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Vol. 42. Núm. 6.
Páginas 503-504 (junho 2023)
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Vol. 42. Núm. 6.
Páginas 503-504 (junho 2023)
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Acute pulmonary embolism care in Portugal: It's time to build the future
Tratamento da embolia pulmonar aguda em Portugal: é tempo de construir o futuro
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João Britoa,b
a Cardiovascular Intervention Unit, Hospital de Santa Cruz, Centro Hospitalar de Lisboa Ocidental, Carnaxide, Portugal
b Interventional Cardiology Center, Hospital da Luz, Lisbon, Portugal
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Rev Port Cardiol. 2023;42:491-50110.1016/j.repc.2022.06.017
Rita Calé, Hélder Pereira, Filipa Ferreira, Maria José Loureiro
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The past decade has brought a plethora of novel therapeutic tools and strategies to treat patients with acute pulmonary embolism (PE). Despite these breakthroughs, PE remains a potentially lethal disease, killing 4–10 people per 100000 population in the Western world.1 In current practice, most patients with PE can be successfully treated with anticoagulation alone. However, a proportion of high-risk and intermediate-high-risk patients require advanced therapies, such as systemic thrombolysis, catheter-directed thrombolysis and/or thrombectomy, or surgical embolectomy. Paradoxically, even though PE is the third most common cause of cardiovascular mortality, there is a paucity of robust data from randomized controlled trials supporting management of the most complex patients.

To address these limitations and to aid decision-making in areas of uncertainty, the concept of the PERT (pulmonary embolism response team) has emerged. This consists of a multidisciplinary team of experts with a centralized activation process, offering rapid multimodality assessment and risk stratification in challenging clinical cases, delineating an individualized diagnostic and therapeutic approach, and mobilizing the necessary resources to provide the recommended therapeutic strategies on time.2 The structure and organization of this multidisciplinary team varies from hospital to hospital, according to existing resources. Regardless of these variations, implementation of PERTs has been shown to have a positive impact on outcomes, specifically by improving the time to PE diagnosis and initiation of therapy, increasing the use of advanced therapies, and reducing cost of care, length of stay and mortality.3–5

In this issue of the Journal, Rita Calé et al. analyze the current clinical recommendations for the use of percutaneous catheter-directed therapy (CDT) and propose a standardized approach for severe forms of acute PE, highlighting the role of the PERT in this setting.6 Additionally, they propose a methodology for the coordination of regional resources in order to create an effective PE response network, based on the hub-and-spoke organization design. Recently, this author reported the first Portuguese experience of a single center in CDT for acute PE at higher risk.7 CDT is indeed a hot topic nowadays. However, due to a lack of robust evidence as mentioned above, current recommendations for its use are based on expert consensus and non-randomized studies and registries. Accordingly, CDT should be considered for patients with high-risk PE, in whom thrombolysis is contraindicated or has failed, and for initially stable patients in whom anticoagulant treatment fails.8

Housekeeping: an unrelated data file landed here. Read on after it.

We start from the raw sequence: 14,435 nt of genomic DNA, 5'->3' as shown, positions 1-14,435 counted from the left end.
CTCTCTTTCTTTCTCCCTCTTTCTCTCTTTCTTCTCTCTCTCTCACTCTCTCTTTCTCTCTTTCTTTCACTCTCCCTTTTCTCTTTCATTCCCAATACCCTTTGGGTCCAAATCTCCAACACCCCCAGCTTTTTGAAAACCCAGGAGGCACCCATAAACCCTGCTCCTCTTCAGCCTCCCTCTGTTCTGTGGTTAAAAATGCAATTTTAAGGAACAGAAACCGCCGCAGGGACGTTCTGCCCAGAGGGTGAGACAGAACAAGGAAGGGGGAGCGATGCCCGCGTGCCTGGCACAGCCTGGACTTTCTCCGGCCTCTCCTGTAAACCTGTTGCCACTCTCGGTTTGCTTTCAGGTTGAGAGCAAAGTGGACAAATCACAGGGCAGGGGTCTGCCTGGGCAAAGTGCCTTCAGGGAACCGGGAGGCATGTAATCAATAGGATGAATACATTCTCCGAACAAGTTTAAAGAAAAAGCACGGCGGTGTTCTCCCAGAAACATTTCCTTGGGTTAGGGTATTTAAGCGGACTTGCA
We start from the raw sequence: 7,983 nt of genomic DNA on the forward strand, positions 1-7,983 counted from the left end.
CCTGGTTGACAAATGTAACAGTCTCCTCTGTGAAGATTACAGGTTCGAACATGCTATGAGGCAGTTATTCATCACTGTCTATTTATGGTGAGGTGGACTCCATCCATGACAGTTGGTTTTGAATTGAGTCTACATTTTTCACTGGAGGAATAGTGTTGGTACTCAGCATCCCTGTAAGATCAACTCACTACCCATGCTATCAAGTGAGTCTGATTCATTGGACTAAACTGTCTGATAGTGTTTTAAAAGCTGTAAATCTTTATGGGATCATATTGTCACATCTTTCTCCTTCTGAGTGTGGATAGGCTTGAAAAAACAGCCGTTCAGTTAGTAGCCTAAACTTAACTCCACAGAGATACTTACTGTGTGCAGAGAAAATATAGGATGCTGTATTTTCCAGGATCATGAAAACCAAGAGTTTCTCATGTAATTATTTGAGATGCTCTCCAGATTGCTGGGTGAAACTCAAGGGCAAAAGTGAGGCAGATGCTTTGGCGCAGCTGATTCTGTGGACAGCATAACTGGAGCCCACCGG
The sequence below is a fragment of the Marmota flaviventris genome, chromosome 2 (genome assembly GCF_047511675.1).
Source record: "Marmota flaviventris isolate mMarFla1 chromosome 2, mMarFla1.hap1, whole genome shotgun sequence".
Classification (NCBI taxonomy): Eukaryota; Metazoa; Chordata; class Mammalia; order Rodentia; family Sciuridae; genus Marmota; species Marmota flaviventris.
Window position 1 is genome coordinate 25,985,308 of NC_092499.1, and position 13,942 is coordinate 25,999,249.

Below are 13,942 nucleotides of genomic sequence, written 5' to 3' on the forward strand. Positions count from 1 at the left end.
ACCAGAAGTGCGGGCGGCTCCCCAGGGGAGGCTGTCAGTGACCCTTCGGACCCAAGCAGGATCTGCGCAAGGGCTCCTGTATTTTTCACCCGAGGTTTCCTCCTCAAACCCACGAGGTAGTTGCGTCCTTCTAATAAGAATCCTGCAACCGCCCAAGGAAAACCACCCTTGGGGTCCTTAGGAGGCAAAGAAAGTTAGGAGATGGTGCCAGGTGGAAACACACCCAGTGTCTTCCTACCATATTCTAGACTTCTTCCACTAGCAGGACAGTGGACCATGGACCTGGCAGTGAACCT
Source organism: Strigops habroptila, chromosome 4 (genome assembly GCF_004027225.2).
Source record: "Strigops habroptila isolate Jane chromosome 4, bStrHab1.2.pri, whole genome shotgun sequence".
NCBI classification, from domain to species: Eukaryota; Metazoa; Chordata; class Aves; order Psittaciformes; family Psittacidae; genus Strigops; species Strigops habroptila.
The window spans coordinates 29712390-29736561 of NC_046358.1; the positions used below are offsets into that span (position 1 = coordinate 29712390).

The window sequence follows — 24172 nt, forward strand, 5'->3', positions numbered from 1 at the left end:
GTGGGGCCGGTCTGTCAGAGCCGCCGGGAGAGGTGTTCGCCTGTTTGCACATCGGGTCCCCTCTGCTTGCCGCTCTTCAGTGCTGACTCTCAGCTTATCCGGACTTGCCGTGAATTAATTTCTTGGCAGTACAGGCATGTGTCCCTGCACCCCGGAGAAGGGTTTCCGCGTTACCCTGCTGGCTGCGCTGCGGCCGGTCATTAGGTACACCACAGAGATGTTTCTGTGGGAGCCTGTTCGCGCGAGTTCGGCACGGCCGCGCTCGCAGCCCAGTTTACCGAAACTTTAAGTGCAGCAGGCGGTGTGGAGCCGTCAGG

Some questions arise from these recommendations, particularly the lack of an objective definition of treatment failure, and the availability of various different techniques for CDT, without clear evidence favoring one over the others. These issues highlight the role of PERTs to guide treatment strategies and the need for robust, appropriately sized randomized controlled trials focusing on clinical outcomes that address the following questions: In high-risk patients, is CDT comparable to systemic thrombolysis? In intermediate-high-risk patients, is CDT better that anticoagulation alone? Which CDT strategy provides better outcomes? Fortunately, there are ongoing randomized trials addressing these questions, one of the most promising of which (HI-PEITHO)9 compares CDT to parenteral anticoagulation and aims to include over 400 intermediate-high-risk patients with additional severity criteria. One of its strengths resides in the primary outcome, which includes hard events such as seven-day PE mortality, venous thromboembolism recurrence or cardiorespiratory decompensation.9